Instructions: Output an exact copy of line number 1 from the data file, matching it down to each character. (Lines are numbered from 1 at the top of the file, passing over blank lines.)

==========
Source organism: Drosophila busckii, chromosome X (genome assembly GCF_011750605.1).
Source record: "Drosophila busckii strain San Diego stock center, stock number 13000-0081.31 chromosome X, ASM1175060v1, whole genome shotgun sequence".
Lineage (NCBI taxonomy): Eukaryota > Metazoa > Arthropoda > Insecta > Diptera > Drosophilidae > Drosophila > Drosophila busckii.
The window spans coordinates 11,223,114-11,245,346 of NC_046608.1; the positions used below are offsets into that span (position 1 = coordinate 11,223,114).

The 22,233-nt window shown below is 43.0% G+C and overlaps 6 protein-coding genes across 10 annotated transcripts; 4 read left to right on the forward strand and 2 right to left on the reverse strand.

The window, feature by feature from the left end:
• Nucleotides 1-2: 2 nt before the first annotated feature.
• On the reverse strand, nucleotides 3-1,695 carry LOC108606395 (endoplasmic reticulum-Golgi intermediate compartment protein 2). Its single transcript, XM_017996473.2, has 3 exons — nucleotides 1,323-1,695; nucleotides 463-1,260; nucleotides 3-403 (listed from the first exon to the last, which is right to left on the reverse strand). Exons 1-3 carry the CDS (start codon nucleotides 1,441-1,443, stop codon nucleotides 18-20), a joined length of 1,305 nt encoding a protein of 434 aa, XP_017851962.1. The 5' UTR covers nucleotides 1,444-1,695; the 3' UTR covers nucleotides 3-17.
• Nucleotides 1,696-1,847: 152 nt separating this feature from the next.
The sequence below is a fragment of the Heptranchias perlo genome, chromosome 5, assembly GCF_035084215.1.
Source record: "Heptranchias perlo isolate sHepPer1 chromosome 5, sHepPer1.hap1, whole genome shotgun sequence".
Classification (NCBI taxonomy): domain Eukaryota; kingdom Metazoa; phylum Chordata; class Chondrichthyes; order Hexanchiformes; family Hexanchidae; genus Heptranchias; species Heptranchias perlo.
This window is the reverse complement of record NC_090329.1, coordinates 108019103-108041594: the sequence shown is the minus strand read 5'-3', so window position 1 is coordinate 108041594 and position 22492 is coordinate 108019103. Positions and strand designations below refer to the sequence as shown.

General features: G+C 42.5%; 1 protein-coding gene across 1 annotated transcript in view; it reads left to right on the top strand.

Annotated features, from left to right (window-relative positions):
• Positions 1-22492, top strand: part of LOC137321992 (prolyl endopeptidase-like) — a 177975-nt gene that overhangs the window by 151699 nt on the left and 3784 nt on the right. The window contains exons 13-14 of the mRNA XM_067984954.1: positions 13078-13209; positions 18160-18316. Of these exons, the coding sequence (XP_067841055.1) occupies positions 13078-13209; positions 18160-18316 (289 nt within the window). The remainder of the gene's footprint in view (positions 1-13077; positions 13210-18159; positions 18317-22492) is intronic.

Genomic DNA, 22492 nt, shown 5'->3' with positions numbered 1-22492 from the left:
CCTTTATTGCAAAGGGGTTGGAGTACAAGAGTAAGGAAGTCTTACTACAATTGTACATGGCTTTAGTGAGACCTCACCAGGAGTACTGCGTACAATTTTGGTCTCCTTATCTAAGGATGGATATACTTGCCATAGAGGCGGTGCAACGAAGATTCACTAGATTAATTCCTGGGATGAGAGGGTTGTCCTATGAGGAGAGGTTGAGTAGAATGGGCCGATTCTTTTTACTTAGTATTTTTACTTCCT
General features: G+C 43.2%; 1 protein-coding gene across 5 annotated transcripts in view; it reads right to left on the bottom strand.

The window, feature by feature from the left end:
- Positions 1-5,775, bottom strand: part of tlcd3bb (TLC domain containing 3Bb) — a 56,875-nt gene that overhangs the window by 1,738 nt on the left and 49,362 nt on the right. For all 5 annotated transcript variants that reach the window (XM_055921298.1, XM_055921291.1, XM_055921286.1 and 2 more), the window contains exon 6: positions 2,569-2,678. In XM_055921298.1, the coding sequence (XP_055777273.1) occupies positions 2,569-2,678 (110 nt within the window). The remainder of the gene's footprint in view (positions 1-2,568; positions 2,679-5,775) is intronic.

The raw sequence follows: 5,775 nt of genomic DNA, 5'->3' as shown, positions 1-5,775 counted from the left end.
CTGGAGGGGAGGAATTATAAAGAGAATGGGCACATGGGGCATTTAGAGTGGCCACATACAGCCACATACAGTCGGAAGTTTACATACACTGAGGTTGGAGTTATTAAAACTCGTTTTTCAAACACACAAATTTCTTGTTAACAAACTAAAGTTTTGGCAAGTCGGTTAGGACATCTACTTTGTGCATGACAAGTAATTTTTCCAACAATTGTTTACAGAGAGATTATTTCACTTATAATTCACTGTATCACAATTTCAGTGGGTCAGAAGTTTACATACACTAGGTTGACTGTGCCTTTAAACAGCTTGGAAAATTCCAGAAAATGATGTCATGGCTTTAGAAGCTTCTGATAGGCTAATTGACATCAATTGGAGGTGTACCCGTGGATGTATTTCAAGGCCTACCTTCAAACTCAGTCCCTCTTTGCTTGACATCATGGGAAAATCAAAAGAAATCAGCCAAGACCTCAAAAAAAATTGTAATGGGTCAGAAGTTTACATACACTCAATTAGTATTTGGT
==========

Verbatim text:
Source organism: Drosophila busckii, chromosome X (genome assembly GCF_011750605.1).